Site Status: Please see Today in Daily Prayer concerning nonfunctional features of the site.
Daily Devotion for January 22, 2017
Our Father, who art in heaven, hallowed be thy name. Thy kingdom come; Thy will be done, on earth as it is in heaven. Give us this day our daily bread, and forgive us our trespasses, as we forgive those who trespass against us. And lead us not into temptation, but deliver us from evil.
For Thine is the kingdom, and the power, and the glory, forever and ever.
For our Virtual Sunday Church, we join Divna Ljubojevic and an unknown choir for a hauntingly beautiful Kyrie Eleison, taken from the Serbian Orthodox liturgy.
Preparation for Prayer
Let all mortal flesh keep silence,
and with fear and trembling stand;
Ponder nothing earthly-minded.
For with blessings in his hand
Christ our God to earth descendeth,
our full homage to command.
Prayer for the Morning
Heavenly Father, this morning I pray for those who are beginning to know Christ: may You strengthen them on their journey. I pray for all children, and for those who take care of them, especially those who awaken them to faith. I pray for the ill and those who are ending their lives in loneliness: Oh Lord, give them the strength they need. I pray for those who are condemned to prison or exile: Lord, sustain their hope. I pray that the fire of your Spirit may renew the energies of all your saints and enable us to welcome those who do not know you. And finally, Lord, may your Church be constantly renewed, in prayer, in your Word and in your worship; in Christ's name, this I ask,
Have mercy on me, Oh Lord, for I am a humble and miserable sinner. [At this point, pause to remember specific sins you have committed during the week and speak or think them.] I renounce all of these sins, heavenly Father, and repent of them, and I promise to make every effort not to repeat them.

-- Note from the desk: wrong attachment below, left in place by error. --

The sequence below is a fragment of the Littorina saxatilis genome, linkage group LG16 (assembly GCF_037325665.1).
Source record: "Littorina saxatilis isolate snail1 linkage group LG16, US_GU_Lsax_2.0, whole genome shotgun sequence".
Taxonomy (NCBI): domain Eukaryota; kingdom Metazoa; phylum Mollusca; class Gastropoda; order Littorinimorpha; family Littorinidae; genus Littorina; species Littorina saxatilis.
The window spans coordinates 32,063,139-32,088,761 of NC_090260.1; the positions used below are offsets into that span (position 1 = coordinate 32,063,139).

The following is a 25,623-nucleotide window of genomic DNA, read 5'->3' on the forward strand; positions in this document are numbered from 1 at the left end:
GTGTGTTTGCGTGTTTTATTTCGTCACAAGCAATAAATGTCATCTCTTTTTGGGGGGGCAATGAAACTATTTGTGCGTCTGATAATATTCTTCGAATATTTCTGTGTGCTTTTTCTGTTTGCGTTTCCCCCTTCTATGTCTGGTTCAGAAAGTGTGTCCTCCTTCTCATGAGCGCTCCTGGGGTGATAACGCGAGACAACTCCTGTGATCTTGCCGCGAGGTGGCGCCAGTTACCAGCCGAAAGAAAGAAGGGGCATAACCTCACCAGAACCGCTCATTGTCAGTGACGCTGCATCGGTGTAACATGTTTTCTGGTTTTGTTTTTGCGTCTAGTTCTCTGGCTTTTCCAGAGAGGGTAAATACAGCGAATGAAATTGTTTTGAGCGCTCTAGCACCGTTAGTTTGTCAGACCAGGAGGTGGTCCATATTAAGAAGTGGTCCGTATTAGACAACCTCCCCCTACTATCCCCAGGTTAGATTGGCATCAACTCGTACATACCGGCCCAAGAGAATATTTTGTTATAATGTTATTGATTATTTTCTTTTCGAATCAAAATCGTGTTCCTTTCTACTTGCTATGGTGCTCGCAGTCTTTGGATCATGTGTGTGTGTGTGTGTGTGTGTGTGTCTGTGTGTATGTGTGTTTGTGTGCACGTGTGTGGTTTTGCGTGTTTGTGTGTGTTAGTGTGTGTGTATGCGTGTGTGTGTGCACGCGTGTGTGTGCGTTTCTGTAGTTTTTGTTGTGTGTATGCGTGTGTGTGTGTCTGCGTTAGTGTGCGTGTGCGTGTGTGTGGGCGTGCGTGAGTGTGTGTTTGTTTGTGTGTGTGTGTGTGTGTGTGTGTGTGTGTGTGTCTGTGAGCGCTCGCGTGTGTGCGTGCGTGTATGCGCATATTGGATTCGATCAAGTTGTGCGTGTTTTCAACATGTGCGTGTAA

Have mercy on me, pardon me for these offences and any I might have omitted from forgetfulness or ignorance; in the name of Jesus Christ, my Lord and Savior, I pray for forgiveness. And I pray that your Holy Spirit may dwell with me today and throughout the coming week, to comfort me, to give me strength against temptation, and to guide me into the path of righteousness.
Now unto him that is able to keep me from falling, and to present me faultless before the presence of his glory with exceeding joy, to the only wise God our Savior, be glory and majesty, dominion and power, both now and ever.
Think of the day ahead in terms of God with you, and visualize health, strength, guidance, purity, calm confidence, and victory as the gifts of His presence.
Map of the Middle East at the Time of Abraham
Psalm 84:1-4 (NKJV)
How lovely is Your tabernacle,
O Lord of hosts!
My soul longs, yes, even faints
For the courts of the Lord;
My heart and my flesh cry out for the living God.
Even the sparrow has found a home,
And the swallow a nest for herself,
Where she may lay her young—
Even Your altars, O Lord of hosts,
My King and my God.
Blessed are those who dwell in Your house;
They will still be praising You. Selah
Genesis 11:26-32 (ESV)
The Story of Abraham 
When Terah had lived 70 years, he fathered Abram, Nahor, and Haran.